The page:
Palestinian Refugees Must Be Allowed to Choose - Middle East: Israel's rejection
of the right of return goes against
Source: Los Angeles
Times, Thursday, August 10th, 2000.
by Elia Zureik
In 1948, 800,000 Palestinians were
expelled or fled out of fear from their homes in what is now Israel,
and they never have been allowed to return. Today, these refugees
and their descendants number more than 4 million. More than any
other factor, the dispossession and suffering of the Palestinian
refugees have fueled the Palestinian-Israeli conflict. And more
than any other factor, their fate is the key to its resolution.
At the Camp David summit, Palestinian and Israeli
negotiators overcame an important
barrier by discussing the Palestinian refugees seriously for the
first time, but they remain sharply divided on the issue. As before,
Israeli officials maintain that the creation of the Palestinian
refugee problem had nothing to do with Israeli policies and practices.
They claim instead that the Palestinian exodus was prompted by
calls from Arab leaders for Palestinians to flee--or simply by
the tragedy of war--even though substantial evidence from recently
declassified official Israeli sources reveals premeditated plans
to expel and transfer indigenous Palestinians across the borders
into other Arab states.
Even were we to assume that the
Palestinian exodus was caused by the unintended consequences of
war, it is still hard to see how this justifies Israel's continued
prevention of the refugees' return. There are numerous examples
of peoples who were displaced during war but permitted to return
to their homes once peace was established, most recently in the
Balkan wars. That is what refugee law prescribes, and that is the
solution initially proposed by the United Nations in 1948 and reaffirmed
more than 100 times since.
Israel's rejection of the right
of return simply has no basis in international law or practice.
The refusal to allow the return of the refugees has a deeper ideological
basis: Israel wants to preserve a Jewish majority. Allowing Palestinian
refugees to return might disturb Israel's "fragile demographic
balance" or "change the character" of the state, to use the euphemisms
of the day. Accordingly, what is--under any standard--a form of
ethnic cleansing is defended by Israelis as a means of national
Notwithstanding the international
trend toward increased mobility and pluralism and the increasing
diversity in Israeli society itself--in part a result of the influx
of many immigrants from the former Soviet Union--Israel continues
to conceive of itself as a state for only the Jewish people.
But what of the Palestinian refugees?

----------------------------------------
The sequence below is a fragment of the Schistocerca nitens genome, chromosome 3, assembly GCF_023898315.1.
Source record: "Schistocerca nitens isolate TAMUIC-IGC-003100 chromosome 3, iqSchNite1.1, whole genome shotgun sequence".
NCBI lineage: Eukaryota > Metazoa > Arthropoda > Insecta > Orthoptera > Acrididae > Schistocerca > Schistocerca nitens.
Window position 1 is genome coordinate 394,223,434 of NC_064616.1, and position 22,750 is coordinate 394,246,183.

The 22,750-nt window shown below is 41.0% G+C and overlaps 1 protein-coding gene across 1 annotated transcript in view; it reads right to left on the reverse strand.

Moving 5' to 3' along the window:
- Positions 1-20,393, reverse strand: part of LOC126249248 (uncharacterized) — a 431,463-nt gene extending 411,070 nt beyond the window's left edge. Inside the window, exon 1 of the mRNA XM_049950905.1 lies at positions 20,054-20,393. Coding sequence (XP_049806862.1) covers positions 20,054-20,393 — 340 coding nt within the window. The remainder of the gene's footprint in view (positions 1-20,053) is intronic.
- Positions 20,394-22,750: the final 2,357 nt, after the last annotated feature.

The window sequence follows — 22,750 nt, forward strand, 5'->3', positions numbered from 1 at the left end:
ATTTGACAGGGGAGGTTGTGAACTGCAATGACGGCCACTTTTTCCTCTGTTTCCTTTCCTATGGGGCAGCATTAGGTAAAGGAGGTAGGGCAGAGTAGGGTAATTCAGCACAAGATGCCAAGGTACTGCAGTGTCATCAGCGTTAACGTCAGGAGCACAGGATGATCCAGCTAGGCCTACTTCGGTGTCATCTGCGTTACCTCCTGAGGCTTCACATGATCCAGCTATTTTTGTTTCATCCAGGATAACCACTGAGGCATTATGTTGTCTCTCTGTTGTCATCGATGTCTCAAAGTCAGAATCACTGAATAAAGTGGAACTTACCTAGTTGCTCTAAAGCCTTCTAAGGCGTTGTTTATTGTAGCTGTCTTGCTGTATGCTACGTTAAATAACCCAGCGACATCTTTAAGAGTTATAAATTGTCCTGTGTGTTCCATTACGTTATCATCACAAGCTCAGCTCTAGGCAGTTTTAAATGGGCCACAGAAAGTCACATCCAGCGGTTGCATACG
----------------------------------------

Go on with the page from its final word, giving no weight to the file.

They are no less attached to the land of their forbears than their
Jewish neighbors. United Nations data show that among the former
Palestinian residents of West Jerusalem who became refugees in
1948, two-thirds still live nearby, either in East Jerusalem or
in adjacent towns. Many of them can see their old neighborhoods
in the distance; a few lucky ones granted permits to enter Israel
can even pass by their old homes. But they are barred from returning
and reclaiming their property.
Refugees farther away in Lebanon,
Syria and other countries must rely only on their memories--or,
for the younger generations raised in filthy, overcrowded refugee
camps, their imagination. I recently read an interview with an
elderly Palestinian woman living in the Ein el Hilwa camp in Lebanon.
Tightly gripping the rusted key to her family's farm near Jaffa,
she asked her interviewer how she should explain to her grandchildren,
who had known only the stench of the camp's open sewers, what it
was like to wake up to the scent of fresh lemons.
These refugees must have felt especially
embittered to watch Israel admit 6,000 Lebanese affiliated with
the South Lebanese Army as a reward for their collaboration during
Israel's occupation of Southern Lebanon, while Israel has declined
to allow the Palestinians to return to their homes.
The Palestinian refugees did not
choose their past; it was forced on them. If there is to be peace,
however, they must choose their future. This simple idea is the
essence of the Palestinian position on refugees in the ongoing
negotiations with Israel.
For the right of return to have
any meaning, each Palestinian refugee must be given a free choice
about where to live. A sizable number probably will choose not
to return to their homes in Israel, particularly if they are given
the opportunity to settle elsewhere or to improve their quality
Many are established in other countries
and would prefer to remain in them. But the choice must be theirs
and theirs alone.
Elia Zureik , a Professor of Sociology at Queen's
University, Kingston, Canada, Advises the Palestine Liberation
Organization on Refugee Issues.